Is ARFID Treatment Different from Other Eating Disorder Treatment?
A young black boy picks up a small cookie from his lunchbox

Avoidant Restrictive Food Intake Disorder (ARFID) is an eating disorder, and so ARFID treatment should be pretty similar to the treatment for, say, anorexia or bulimia, right? Well, yes and no. First, it’s important to note that every eating disorder manifests differently, and so treatment is always individualized. But secondly, ARFID has some distinct characteristics that set it apart from other eating disorders, and so ARFID treatment is adjusted to address these unique aspects.

ARFID is an eating disorder characterized by eating a very small amount and variety of foods. While the prevalence of ARFID is still largely unknown, it’s most common in children (although adults can have it as well), and can result in many of the same health consequences as other eating disorders. But because ARFID typically doesn’t involve the same weight distress that characterizes other common eating disorders, many patients struggle to feel seen.

Awareness about ARFID is increasing, and experts continue to learn more about the intricacies of this diagnosis. But still, ARFID is often left out of the conversation about eating disorders, leaving many patients and families with questions about what ARFID treatment and recovery looks like, and how to get help. Here, we’ll take a look at how ARFID differs from other eating disorder diagnoses, and what to expect from treatment.

How is ARFID different from other eating disorders?

“The main thing that distinguishes ARFID from other eating disorders is the lack of concern about body weight or shape,” says Equip Senior Director of Program Development Jessie Menzel. “Patients with ARFID often want to gain weight and are upset that they weigh so little or haven't grown. Now, that doesn't mean that someone with ARFID can't experience body dissatisfaction, but body dissatisfaction is not the driving reason for their disordered eating.”

While myths about ARFID abound, Menzel is adamant about underscoring two major facts: “It's not just picky eating and it doesn't only affect kids!” she says. “ARFID really captures a whole range of eating problems that aren't motivated by weight or shape—it includes extreme picky eating, but it also includes food phobias like fear of vomiting, choking, or having an allergic reaction. It includes people who just aren't motivated to eat or interested in eating, period. And while many people with ARFID can trace their eating problems back to childhood, ARFID can onset at any point and there are many adults struggling with ARFID who also need treatment.”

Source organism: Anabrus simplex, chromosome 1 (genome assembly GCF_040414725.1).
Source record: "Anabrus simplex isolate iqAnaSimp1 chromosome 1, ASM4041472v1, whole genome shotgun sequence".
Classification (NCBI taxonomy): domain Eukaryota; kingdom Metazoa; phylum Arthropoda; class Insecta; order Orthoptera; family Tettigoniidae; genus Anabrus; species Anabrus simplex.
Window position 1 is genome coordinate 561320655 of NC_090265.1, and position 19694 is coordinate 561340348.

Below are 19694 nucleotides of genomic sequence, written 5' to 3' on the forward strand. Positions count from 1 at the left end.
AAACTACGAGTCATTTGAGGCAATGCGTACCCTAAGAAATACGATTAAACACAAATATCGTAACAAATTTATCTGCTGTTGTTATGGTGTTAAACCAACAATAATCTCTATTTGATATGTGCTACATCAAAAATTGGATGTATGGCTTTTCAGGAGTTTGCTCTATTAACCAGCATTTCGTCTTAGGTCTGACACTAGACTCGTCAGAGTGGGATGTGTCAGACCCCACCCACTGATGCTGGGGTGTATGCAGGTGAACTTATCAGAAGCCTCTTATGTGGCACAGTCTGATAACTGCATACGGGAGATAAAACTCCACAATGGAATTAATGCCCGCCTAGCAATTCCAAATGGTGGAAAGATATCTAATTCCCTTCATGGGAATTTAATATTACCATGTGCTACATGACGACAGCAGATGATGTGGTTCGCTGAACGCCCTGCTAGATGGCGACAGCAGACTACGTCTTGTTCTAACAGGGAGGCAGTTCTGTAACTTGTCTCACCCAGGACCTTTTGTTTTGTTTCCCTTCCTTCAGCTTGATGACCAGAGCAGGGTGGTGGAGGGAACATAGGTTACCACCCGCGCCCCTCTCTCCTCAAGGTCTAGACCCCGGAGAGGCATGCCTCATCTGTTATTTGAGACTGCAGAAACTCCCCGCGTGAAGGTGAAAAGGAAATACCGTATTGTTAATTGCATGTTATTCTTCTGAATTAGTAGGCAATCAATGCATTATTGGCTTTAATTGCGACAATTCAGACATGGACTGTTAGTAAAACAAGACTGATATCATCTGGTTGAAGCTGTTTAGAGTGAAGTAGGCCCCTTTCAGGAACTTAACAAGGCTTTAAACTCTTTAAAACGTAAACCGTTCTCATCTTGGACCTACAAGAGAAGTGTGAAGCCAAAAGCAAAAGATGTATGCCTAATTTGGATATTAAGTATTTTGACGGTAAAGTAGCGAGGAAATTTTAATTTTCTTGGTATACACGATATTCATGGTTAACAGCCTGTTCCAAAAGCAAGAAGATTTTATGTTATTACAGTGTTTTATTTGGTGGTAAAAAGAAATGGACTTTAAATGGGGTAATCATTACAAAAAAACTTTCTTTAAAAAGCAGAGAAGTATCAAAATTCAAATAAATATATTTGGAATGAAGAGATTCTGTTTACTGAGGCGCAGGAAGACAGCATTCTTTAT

How is ARFID treatment different from other eating disorder treatment?

“While there are many similarities between ARFID treatment and other eating disorder treatments, it's extremely important for ARFID to be recognized and treated as a unique eating disorder,” Menzel says. “Exposure—or helping a patient face and cope with anxiety-provoking or challenging foods and experiences—is really at the core of most ARFID treatments. And while you can find exposure in treatment for other eating disorders, it is really a central focus in treatments for ARFID.”

ARFID can present in one (or more) of three ways, all of which which contribute to a lack of food variety and make exposure extremely important:

  1. Lack of appetite or interest in eating
  2. Sensory sensitivities to food (i.e., not eating things because of the texture, appearance, or smell)
  3. Fear of aversive consequences (like choking, vomiting, or having an allergic reaction)

“Exposures are meant to desensitize you to new, unfamiliar, or ‘unsafe’ foods with the goal of adding those foods back to your safe foods list,” she says. “Dietitians may help patients make an ‘always/sometimes/never’ list of foods, and the goal of exposures is to move ‘never’ foods into the ‘sometimes’ or ‘always’ columns.”

Equip Peer Mentor Kelsey Gilchriest notes that exposures can happen in different ways. “Some patients may start with smelling, holding, or licking a food from their ‘never’ list while working up to eating a bite and then increased portion sizes, while other patients may start with imaginal exposures, which are where the patient imagines trying a new food or even being around others as they eat unfamiliar food,” she says.